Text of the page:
Differentiation of First and Second Wave of COVID-19 Infection Pattern
Internal Medicine: Open Access

Internal Medicine: Open Access
Open Access

ISSN: 2165-8048

Opinion - (2022)

Differentiation of First and Second Wave of COVID-19 Infection Pattern

Rebecca Webster*
*Correspondence: Rebecca Webster, Regional Medical Affairs, Pfizer Corporation Hong Kong Ltd, Quarry Bay, Hong Kong, Email:

Author info »


During the 2020 pandemic many countries have seen a two-wave pattern of reported cases of COVID-19, with the first wave in the spring followed by the current second wave in late summer and autumn. The first period, between 15th March 2020 and 30th October 2020, corresponds to the total first wave and the second, between 1st November 2020 and 30th June 2021, corresponds to part of the second wave. The COVID-19, which has been booming in recent times, is spreading like a tsunami across the globe. As of March 16th, 2022, COVID-19 cases had crossed 16 million, with 200,000 deaths. The second wave is developing at an extraordinary speed compared to the first wave. There may be several reasons for the increase in the number of cases in the second wave. It has been observed that the mutated virus has a more effective transmission capacity and its incubation period is also shorter. There is widespread disregard for 'COVID appropriate behaviors or CAB by the public and the quality of the masks used varies greatly. N-95 masks are not the most popular masks in India, due to their high cost and the majority of people use domestic masks made of cloth or repeatedly use the same and worn masks.

The mid-October 2020 to cover two equal periods of three and a half months. More patients were admitted during the second wave, they were younger and there were fewer deaths. The reasons for the clear differences between the two periods are not yet known although it has been suggested that a new variant of SARSCoV-2 emerged in early summer, a variant that was linked to outbreaks among young agricultural workers in the parts of the country.

The most common signs and symptoms of the two waves are fever, shortness of breath, pneumonia and cough. Cardiovascular diseases, type 2 diabetes mellitus and chronic neurological diseases are the most relevant comorbidities. Patients coming from the second wave are different from the first wave; they often exhibit vomiting, asthenia, abdominal pain, rhinorrhea or severe renal failure and less often a high frequency of coughing or chill and tiredness. There is no significant difference in the frequency of chronic diseases.

Multiple regression analysis has shown that the presence of aging and fever, respiratory disease, acute respiratory distress syndrome, diabetes, and cancer are independently associated with higher mortality in the first wave, while age, gender, and acute respiratory distress syndrome and chronic respiratory distress syndrome and neurological diseases are associated with mortality in the second. This may be a reflection of better management of cancer or diabetes patients. On the other hand, the higher an average age of those who die in this second wave may be associated with neurological diseases. The decrease in the age of the patients then resulted in a decrease in the case fatality rate in that those patients who died were on average 5 years older than the victims of the first wave. Moreover, fewer patients required respiratory assistance via invasive mechanical ventilation methods.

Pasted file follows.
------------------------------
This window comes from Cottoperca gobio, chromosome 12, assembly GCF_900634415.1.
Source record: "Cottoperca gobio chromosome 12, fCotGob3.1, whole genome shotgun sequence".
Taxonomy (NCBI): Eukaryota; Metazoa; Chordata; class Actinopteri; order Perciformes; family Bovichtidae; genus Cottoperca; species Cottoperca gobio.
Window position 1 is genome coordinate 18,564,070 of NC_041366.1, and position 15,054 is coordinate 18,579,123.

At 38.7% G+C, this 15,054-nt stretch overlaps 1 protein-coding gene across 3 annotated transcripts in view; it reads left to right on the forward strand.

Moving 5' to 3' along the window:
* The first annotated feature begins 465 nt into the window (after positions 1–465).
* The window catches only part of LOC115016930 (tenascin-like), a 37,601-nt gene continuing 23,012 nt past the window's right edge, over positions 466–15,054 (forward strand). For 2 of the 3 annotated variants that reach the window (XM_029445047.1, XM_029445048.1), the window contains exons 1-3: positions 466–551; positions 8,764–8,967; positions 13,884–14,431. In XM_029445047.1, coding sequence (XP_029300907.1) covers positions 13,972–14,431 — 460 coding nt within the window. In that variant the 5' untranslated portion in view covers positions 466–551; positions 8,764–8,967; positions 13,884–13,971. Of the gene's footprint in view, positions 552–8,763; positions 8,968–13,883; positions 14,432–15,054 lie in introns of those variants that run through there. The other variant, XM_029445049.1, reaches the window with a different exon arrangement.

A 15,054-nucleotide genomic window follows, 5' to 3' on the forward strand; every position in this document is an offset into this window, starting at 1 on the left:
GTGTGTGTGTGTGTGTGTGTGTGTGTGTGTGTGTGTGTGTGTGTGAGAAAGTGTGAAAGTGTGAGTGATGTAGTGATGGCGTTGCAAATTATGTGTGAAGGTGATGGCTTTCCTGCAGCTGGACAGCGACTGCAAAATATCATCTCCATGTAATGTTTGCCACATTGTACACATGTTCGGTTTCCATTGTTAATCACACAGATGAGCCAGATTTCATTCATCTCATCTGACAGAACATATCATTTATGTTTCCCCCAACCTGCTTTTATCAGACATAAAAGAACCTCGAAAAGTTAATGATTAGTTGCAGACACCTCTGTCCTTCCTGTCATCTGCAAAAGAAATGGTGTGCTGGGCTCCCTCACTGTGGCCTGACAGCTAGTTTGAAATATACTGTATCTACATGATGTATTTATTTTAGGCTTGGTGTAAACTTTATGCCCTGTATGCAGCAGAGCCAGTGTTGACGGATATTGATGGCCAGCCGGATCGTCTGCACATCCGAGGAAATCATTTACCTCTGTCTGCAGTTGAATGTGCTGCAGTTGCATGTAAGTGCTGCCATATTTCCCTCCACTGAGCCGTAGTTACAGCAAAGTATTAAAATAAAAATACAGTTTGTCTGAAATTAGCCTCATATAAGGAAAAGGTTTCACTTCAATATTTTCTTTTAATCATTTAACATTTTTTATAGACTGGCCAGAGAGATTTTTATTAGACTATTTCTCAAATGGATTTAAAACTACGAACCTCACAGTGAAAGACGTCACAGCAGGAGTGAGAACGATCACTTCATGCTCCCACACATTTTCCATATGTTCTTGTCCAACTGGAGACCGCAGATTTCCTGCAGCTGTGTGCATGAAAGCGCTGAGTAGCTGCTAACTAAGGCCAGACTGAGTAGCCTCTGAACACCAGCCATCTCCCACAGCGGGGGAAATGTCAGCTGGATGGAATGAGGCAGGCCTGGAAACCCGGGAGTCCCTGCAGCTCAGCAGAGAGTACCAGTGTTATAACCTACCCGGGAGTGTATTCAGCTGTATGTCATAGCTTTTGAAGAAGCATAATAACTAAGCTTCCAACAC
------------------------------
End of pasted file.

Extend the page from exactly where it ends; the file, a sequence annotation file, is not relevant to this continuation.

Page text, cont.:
A new and distinctive feature of the occurrence of COVID-19 in this second wave in our population is that it occurs more frequently in infants, children, and pregnant women who have gone to the hospital to give birth or postpartum. The vast majority of these patients did not exhibit severe symptoms and did not need to be hospitalized for more than 4 days. No deaths in children under 9, pregnant women or postpartum women. The main symptom of children was fever (19, 90.5% in 21 cases), pregnant and postpartum women (13 and 17 cases, respectively) were asymptomatic and discharged immediately.

Future prospects are difficult to predict. It is hoped that COVID-19 will not disappear in the short or medium term. New variants of the virus may appear, the vaccination process will continue for 2022 or more years, until a sufficiently high percentage of the population is protected, and maintaining strict lockdowns for long periods of time will be difficult to cope with economically and socially and psychological perspectives. Currently, the whole world is in the middle of the second or probably third wave. The most important conclusion is that we must be vigilant in the consistent study of the symptoms of the disease, be able to quickly modify treatments if necessary and transmit results immediately to the scientific community and society as soon as possible for coordination and global action.

Author Info

Rebecca Webster*
Regional Medical Affairs, Pfizer Corporation Hong Kong Ltd, Quarry Bay, Hong Kong

Citation: Webster R (2022) Differentiation of First and Second Wave of COVID-19 Infection Pattern. Intern Med. S10:004.

Received: 01-Mar-2022, Manuscript No. IME-21-16313; Editor assigned: 03-Mar-2022, Pre QC No. IME-21-16313 (PQ); Reviewed: 17-Mar-2022, QC No. IME-21-16313; Revised: 22-Mar-2022, Manuscript No. IME-21-16313 (R); Published: 29-Mar-2022 , DOI: 10.35248/2165-8048.22.12.004

Copyright: © 2022 Webster R. This is an open-access article distributed under the terms of the Creative Commons Attribution License, which permits unrestricted use, distribution, and reproduction in any medium, provided the original author and source are credited.

Sources of funding : NO